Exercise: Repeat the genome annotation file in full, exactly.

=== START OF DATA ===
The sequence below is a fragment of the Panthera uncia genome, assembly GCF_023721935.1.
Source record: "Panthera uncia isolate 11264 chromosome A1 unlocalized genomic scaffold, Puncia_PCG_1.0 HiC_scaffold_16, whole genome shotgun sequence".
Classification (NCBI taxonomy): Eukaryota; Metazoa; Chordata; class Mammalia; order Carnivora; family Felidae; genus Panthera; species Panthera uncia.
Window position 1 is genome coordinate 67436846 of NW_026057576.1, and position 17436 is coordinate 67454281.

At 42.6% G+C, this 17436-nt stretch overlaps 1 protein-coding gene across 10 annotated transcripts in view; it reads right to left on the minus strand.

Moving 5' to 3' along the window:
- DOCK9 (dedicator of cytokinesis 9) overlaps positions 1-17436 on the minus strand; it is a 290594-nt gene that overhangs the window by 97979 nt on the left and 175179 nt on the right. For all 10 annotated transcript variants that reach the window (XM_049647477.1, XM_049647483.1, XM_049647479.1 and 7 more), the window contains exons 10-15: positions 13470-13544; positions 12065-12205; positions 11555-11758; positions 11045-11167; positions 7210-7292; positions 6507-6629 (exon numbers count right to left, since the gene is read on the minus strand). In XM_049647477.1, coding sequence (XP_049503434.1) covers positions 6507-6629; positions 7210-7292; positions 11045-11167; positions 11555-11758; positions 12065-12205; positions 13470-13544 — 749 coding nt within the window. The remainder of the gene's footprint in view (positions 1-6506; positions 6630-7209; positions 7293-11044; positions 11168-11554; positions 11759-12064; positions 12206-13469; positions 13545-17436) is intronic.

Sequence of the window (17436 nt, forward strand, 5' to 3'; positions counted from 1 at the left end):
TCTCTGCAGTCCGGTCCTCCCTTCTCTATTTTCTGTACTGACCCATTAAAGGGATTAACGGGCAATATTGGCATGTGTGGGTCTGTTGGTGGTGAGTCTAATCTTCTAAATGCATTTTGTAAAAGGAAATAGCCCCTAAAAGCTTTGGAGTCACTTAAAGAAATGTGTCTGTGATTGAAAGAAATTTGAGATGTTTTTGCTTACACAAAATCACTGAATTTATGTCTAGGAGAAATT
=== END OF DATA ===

The sequence below is a fragment of the Panthera uncia genome, assembly GCF_023721935.1.
Source record: "Panthera uncia isolate 11264 chromosome A1 unlocalized genomic scaffold, Puncia_PCG_1.0 HiC_scaffold_16, whole genome shotgun sequence".
Classification (NCBI taxonomy): Eukaryota; Metazoa; Chordata; class Mammalia; order Carnivora; family Felidae; genus Panthera; species Panthera uncia.
Window position 1 is genome coordinate 67436846 of NW_026057576.1, and position 17436 is coordinate 67454281.

At 42.6% G+C, this 17436-nt stretch overlaps 1 protein-coding gene across 10 annotated transcripts in view; it reads right to left on the minus strand.

Moving 5' to 3' along the window:
- DOCK9 (dedicator of cytokinesis 9) overlaps positions 1-17436 on the minus strand; it is a 290594-nt gene that overhangs the window by 97979 nt on the left and 175179 nt on the right. For all 10 annotated transcript variants that reach the window (XM_049647477.1, XM_049647483.1, XM_049647479.1 and 7 more), the window contains exons 10-15: positions 13470-13544; positions 12065-12205; positions 11555-11758; positions 11045-11167; positions 7210-7292; positions 6507-6629 (exon numbers count right to left, since the gene is read on the minus strand). In XM_049647477.1, coding sequence (XP_049503434.1) covers positions 6507-6629; positions 7210-7292; positions 11045-11167; positions 11555-11758; positions 12065-12205; positions 13470-13544 — 749 coding nt within the window. The remainder of the gene's footprint in view (positions 1-6506; positions 6630-7209; positions 7293-11044; positions 11168-11554; positions 11759-12064; positions 12206-13469; positions 13545-17436) is intronic.

Sequence of the window (17436 nt, forward strand, 5' to 3'; positions counted from 1 at the left end):
TCTCTGCAGTCCGGTCCTCCCTTCTCTATTTTCTGTACTGACCCATTAAAGGGATTAACGGGCAATATTGGCATGTGTGGGTCTGTTGGTGGTGAGTCTAATCTTCTAAATGCATTTTGTAAAAGGAAATAGCCCCTAAAAGCTTTGGAGTCACTTAAAGAAATGTGTCTGTGATTGAAAGAAATTTGAGATGTTTTTGCTTACACAAAATCACTGAATTTATGTCTAGGAGAAATT